- Continuing and specialized education for magistrates.
- Initial and continuing education in the field of the registry secretariat.
- Promotion of research and study for the improvement of the registry secretariat.
- Provision of consultancy and expertise in the field of the registry secretariat for the benefit of the central administration.
- Publication and realization of research and scientific studies in the field of law, doctrine, and jurisprudence.
- Initial, continuing, and specialized education for court officers and members of legal professions at the request of professional organizations.
- Trainings and seminars in the legal and judicial fields for the benefit of state executives and personnel, local authorities, and public and private organizations. (Law No. 09.01, art. 2.)
Organic Law No. 106.13 on the Statute of Judges
Adopted on April 14, 2016, Organic Law No. 106.13 provides for the composition of the judicial branch and the rights, duties, and regulations that organize the function of judges. (Organic Law No. 106.13, art 1.) It enshrines the principle of unity of the judiciary as one body that includes judges and public prosecutors (art. 3), defines the requirements for their appointment (arts. 7–25), and determines the tasks related to judicial responsibility (arts. 40–45). The text details judges’ broader responsibilities in protecting the rights, freedoms, and judicial safety of individuals and groups, as well as in applying the law (art. 41) and in abstaining from expressing views on cases brought before the court (art. 49). It guarantees the rights of judges to freedom of expression, association, and establishment of professional organizations (art. 38) and prevents their participation in political parties and trade unions (art. 46).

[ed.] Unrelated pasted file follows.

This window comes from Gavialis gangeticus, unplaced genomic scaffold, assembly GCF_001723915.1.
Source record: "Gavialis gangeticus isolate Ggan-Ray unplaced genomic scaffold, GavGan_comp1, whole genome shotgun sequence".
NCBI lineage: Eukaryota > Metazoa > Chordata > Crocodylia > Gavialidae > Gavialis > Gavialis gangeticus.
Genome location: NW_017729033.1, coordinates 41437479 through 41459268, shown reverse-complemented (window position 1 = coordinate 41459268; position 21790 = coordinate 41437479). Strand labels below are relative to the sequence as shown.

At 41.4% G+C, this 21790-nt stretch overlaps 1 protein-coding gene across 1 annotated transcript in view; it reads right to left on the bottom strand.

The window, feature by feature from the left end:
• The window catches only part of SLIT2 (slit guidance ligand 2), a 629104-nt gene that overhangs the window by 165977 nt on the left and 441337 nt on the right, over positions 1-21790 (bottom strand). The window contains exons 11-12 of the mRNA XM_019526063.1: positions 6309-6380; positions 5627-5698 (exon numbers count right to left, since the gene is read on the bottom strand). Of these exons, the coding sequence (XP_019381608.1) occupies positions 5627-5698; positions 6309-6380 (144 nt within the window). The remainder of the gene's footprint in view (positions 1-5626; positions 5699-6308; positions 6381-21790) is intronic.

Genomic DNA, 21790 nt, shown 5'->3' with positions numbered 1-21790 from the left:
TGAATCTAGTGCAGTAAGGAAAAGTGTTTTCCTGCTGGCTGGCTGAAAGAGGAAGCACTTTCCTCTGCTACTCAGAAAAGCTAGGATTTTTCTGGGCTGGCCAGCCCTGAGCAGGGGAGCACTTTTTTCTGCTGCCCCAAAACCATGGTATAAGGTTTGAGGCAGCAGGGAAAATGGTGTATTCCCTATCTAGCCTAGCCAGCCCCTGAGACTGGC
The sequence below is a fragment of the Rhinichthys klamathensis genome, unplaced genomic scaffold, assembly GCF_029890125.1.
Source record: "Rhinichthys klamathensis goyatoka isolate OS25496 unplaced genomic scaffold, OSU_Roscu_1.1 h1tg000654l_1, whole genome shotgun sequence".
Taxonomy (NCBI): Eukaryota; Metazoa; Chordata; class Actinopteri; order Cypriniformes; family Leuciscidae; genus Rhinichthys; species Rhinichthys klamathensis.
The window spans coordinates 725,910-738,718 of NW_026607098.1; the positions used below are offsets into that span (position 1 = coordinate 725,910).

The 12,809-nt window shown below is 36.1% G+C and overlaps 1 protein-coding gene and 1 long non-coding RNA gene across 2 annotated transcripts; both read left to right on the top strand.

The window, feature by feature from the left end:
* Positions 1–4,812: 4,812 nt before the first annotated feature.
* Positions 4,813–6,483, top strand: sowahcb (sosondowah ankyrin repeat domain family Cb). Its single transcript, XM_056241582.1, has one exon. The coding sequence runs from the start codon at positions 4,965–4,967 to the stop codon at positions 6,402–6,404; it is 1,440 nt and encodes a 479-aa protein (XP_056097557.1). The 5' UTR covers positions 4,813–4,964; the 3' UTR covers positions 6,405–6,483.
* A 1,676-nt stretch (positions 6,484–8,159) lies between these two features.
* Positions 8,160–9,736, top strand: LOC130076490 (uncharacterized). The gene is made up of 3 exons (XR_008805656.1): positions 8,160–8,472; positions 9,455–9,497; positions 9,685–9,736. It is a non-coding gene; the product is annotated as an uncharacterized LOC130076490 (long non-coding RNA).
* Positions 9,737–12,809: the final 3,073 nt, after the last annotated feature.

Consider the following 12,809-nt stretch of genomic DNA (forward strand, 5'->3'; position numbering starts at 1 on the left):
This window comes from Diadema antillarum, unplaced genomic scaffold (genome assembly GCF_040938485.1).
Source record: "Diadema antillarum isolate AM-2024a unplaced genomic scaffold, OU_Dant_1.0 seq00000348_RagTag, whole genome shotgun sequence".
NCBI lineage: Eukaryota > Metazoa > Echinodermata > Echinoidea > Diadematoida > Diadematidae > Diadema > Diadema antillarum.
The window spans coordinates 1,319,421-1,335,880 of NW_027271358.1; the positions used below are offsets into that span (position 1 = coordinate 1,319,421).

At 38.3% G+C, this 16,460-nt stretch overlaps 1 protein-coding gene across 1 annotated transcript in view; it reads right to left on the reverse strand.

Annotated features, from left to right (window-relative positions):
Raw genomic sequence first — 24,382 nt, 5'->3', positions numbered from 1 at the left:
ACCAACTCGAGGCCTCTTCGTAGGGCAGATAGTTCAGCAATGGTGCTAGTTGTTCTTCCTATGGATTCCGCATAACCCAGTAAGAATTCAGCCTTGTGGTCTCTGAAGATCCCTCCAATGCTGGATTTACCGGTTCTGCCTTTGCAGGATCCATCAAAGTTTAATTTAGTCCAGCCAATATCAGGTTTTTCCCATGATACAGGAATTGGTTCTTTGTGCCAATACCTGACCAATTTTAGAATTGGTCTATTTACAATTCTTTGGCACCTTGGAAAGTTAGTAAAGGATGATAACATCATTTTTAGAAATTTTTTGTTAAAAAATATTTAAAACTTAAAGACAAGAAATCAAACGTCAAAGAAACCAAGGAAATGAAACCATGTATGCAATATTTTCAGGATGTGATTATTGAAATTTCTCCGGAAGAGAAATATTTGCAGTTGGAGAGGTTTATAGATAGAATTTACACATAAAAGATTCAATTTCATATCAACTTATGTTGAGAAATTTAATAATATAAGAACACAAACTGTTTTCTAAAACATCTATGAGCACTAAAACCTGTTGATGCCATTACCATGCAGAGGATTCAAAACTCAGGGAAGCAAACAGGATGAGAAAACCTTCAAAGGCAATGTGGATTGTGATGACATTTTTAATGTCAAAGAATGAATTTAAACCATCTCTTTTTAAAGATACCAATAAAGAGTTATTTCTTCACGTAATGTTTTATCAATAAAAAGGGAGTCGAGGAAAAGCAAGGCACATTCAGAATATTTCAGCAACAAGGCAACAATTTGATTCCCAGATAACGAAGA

This law also defines the disciplinary system for judges and stipulates that any breach of professional duty, honor, or dignity is an offense that may lead to disciplinary punishment. (Arts. 96–102.) Judges are to be immediately suspended from exercising their duties if they are subject to criminal prosecution or commit one of the grave offenses listed under article 97, including:
- Serious breach of a rule that constitutes a basic guarantee of the rights and freedoms of the parties.
- Negligence or unjustified and repeated delay in starting or completing the judgment procedure or in cases during the exercise of judicial duties.
- Breach of professional secrecy and disclosure of secret deliberations.
- Stopping or obstructing sessions or the normal functioning of courts.
- Taking a political stance.
- Engagement in political or union activity, or affiliation with a political party or professional union.
In addition to the areas covered in Draft Law No. 37.22, Organic Law No. 106.13 provides for specific texts to be adopted in relation to deadlines for deciding cases brought before the judge and to the system of promotion and compensation for judges.
Prepared by Zineb Ouaaba, Law Library Intern, under the supervision of George Sadek, Foreign Law Specialist
Law Library of Congress, May 17, 2023